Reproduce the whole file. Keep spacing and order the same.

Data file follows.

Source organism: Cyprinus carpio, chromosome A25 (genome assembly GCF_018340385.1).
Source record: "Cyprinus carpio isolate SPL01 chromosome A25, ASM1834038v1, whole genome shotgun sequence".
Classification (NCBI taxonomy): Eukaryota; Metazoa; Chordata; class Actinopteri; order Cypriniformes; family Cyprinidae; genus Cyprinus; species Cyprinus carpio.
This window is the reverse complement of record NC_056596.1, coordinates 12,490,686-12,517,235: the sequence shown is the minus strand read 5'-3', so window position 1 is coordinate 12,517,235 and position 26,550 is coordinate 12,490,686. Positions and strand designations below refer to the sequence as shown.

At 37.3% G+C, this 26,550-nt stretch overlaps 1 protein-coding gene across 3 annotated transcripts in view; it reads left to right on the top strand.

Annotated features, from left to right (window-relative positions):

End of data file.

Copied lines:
Source organism: Cyprinus carpio, chromosome A25 (genome assembly GCF_018340385.1).
Source record: "Cyprinus carpio isolate SPL01 chromosome A25, ASM1834038v1, whole genome shotgun sequence".
Classification (NCBI taxonomy): Eukaryota; Metazoa; Chordata; class Actinopteri; order Cypriniformes; family Cyprinidae; genus Cyprinus; species Cyprinus carpio.
This window is the reverse complement of record NC_056596.1, coordinates 12,490,686-12,517,235: the sequence shown is the minus strand read 5'-3', so window position 1 is coordinate 12,517,235 and position 26,550 is coordinate 12,490,686. Positions and strand designations below refer to the sequence as shown.

At 37.3% G+C, this 26,550-nt stretch overlaps 1 protein-coding gene across 3 annotated transcripts in view; it reads left to right on the top strand.

Annotated features, from left to right (window-relative positions):